To those of you in the warm part of the globe, I wish you a fabulous summer season, and may you catch all those drips of delicious dairy confection before they leave the bottom of your cone. And to those of you who are not, enjoy your winter sports, resting in the certain knowledge that your ice cream will not melt.

Posted by Mike Frenette on: July 10, 2017 08:55 AM | Permalink | Comments (7)

To Create Change: Think Corals, Chimpanzees (and their Project Leaders)

Films are so powerful in telling stories via visuals and narratives. They create change by telling stories that reach the heart and inspire action from within.

Recently, my friends and I attended a documentary film screening of CHASING CORAL at New York City because of Victoria Orlowski, a friend from work. Her son Jeff Orlowski is the young director of CHASING CORAL and CHASING ICE (2014 Emmy Award Winner). We are super proud of him!

Today, I would like to share with you (to state the obvious) some of his awesome project/servant leadership!

  • First of all, Jeff listened to Richard Vevers regarding the “Third Global Coral Bleaching” event and had the foresight to make the critical decision to start the project.
  • I love Richard’s favorite quote: “With a small motivated team, there is almost nothing that cannot be achieved.” Agile mindset!
  • Jeff had brought together scientists, filmmakers and engineers who work expertly together with TRUST for the same goals.
  • There was no mention of passion in the film, but we witnessed it throughout. They inspired a shared vision.
  • The team was cool under pressure when the first set of filming camera failed.
  • The empathy and competence (technical expertise) were evident by the extreme images and narratives: coral stunning beauty beyond words and coral “death” beyond imagination.
  • There are a lot of creativity and innovation in the film under Jeff's directorship! Do you know that Jeff did not major in film making? They have "invented" the deep sea camera to capture the images as warranted. They were able to connect with best of the best and be fast learners in challenging scenarios, but shine through out the ordeal in simplifying the most complex phenomena and become the perfect translator of the complex science to the world.
  • Project leadership in problem solving and decision-making is crucial. Hats off to Jeff for his strong leadership when he made the tough call to move on to the coral-bleaching site when they could not rely on technology due to many constraints.
  • Kudos to Jeff and his friend Zack for their stewardship and commitment to work hard despite harsh conditions!
  • Jeff and his team crowd-sourced from the globe and built the community that contributed to the film and its success.
  • I am absolutely impressed and inspired by the Corals transformation and stress response (in order not to spoil the fun, need to keep it in suspense for you to experience it yourself :-)
  • Nature and human resiliency are truly amazing!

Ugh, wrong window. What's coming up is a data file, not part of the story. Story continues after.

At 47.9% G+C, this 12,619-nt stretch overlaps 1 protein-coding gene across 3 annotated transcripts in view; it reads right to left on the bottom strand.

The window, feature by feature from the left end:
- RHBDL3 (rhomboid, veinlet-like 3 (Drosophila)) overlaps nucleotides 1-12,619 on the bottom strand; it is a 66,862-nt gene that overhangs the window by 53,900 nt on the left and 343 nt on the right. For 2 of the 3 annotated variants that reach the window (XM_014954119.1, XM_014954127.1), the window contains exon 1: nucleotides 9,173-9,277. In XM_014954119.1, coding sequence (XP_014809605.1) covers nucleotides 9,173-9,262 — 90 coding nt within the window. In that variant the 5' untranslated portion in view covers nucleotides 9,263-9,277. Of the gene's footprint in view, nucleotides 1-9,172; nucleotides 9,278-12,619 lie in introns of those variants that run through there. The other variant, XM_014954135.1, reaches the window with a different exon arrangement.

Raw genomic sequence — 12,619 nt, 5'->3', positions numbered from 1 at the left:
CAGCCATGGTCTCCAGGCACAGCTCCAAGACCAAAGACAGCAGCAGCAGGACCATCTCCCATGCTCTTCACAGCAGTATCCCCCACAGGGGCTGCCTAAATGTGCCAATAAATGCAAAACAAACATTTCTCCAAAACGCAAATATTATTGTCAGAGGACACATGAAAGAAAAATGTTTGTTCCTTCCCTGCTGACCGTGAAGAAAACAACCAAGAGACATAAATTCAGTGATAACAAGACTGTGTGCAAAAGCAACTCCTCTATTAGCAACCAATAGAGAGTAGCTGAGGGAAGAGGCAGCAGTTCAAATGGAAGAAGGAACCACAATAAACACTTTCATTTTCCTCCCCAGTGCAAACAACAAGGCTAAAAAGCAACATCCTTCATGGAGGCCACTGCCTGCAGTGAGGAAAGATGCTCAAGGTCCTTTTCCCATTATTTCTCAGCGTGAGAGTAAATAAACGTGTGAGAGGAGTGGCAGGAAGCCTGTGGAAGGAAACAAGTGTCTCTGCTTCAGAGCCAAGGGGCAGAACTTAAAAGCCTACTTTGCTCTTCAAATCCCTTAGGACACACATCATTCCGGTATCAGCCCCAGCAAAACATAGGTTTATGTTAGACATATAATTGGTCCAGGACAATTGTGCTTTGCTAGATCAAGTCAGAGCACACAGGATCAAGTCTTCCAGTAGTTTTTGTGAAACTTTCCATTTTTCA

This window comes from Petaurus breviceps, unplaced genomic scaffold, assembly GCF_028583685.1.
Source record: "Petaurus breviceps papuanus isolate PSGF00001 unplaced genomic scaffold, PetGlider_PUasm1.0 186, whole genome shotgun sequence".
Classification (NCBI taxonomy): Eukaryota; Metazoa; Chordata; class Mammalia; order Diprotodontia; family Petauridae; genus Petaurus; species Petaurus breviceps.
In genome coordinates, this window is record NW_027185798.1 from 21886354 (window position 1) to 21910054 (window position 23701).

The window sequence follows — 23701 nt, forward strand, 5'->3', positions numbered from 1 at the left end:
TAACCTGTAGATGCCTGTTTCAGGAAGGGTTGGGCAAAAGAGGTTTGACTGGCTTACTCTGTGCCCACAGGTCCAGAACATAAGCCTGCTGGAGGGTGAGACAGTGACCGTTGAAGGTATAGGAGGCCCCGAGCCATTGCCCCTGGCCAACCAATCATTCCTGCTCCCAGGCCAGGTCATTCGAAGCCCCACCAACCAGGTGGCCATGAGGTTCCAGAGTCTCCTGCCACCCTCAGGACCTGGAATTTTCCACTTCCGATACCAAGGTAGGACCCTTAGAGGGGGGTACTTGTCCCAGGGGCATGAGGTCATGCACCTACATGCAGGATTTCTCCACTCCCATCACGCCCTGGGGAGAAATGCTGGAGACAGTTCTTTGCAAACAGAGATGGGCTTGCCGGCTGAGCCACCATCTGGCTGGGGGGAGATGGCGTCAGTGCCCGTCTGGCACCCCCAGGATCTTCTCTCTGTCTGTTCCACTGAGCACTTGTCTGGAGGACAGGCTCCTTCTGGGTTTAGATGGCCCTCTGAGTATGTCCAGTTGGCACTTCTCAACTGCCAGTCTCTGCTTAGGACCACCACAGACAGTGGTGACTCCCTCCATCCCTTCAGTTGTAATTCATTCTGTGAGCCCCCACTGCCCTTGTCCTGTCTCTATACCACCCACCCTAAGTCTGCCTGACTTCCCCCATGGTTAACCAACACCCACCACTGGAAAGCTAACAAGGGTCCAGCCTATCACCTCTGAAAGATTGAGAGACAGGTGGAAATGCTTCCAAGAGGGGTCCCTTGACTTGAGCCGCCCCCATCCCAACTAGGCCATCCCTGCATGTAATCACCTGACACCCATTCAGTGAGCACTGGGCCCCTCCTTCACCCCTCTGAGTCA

• New projects that started at the end of the film shared the power of healing and gave us hope and optimism to move on and work towards a better tomorrow.

Mentors are very powerful in our lives and in our leadership journey. I learned from Victoria that Dr. Jane Goodall had a great influence on Jeff. It started when Jeff attended one of Dr. Goodall speaking event while he was in high school and he chose Anthropology major in college because of her. She is one of many mentors in Jeff's creative journey.

Dr. Jane Goodall devotes her life to the chimps and she is one of the instructors for MASTERCLASS. Dr. Goodall demonstrated and taught us Love and Compassion always. Empathy is critical to observe behaviors and to help us know the right questions to ask. Her unwavering teaching is all about Hope, how human brains solve problems, the resilience of the nature and our indelible human spirit. It is very touching to see the chimps embrace Jane. It is Love! She pointed out that the difference between humans and chimps is our sophisticated language and we are encouraged to use it well!

I now understand that Jeff drew his strength from his mentors as well as his Mom and family and the community. Jeff also shared during his Q&A that he simply does not use disposable plastics. We all can make a simple change every single day in our lives that would have immense impact to our environments.

Suzan, Nelson, Lucy, Victoria and Jeff Orlowski (who took the selfie)

CHASING CORAL is a film directed by Jeff Orlowski. It was a 3 1/2 year project, filmed with 500+ hours underwater, included footage from over 30 countries and was made with the support of over 500 people around the world.

Coral and Chimpanzees: Their project leaders told us amazing life stories and taught us incredible lessons! Now, it is up to us to make simple changes every day that will have long lasting impact. The decision is ours!

FYI – Film Review (CHASING CORAL will be available via Netflix on 7/14/17)

http://variety.com/2017/film/reviews/chasing-coral-review-sundance-1201979770/

Posted by Suzan Cho on: June 21, 2017 08:38 AM | Permalink | Comments (5)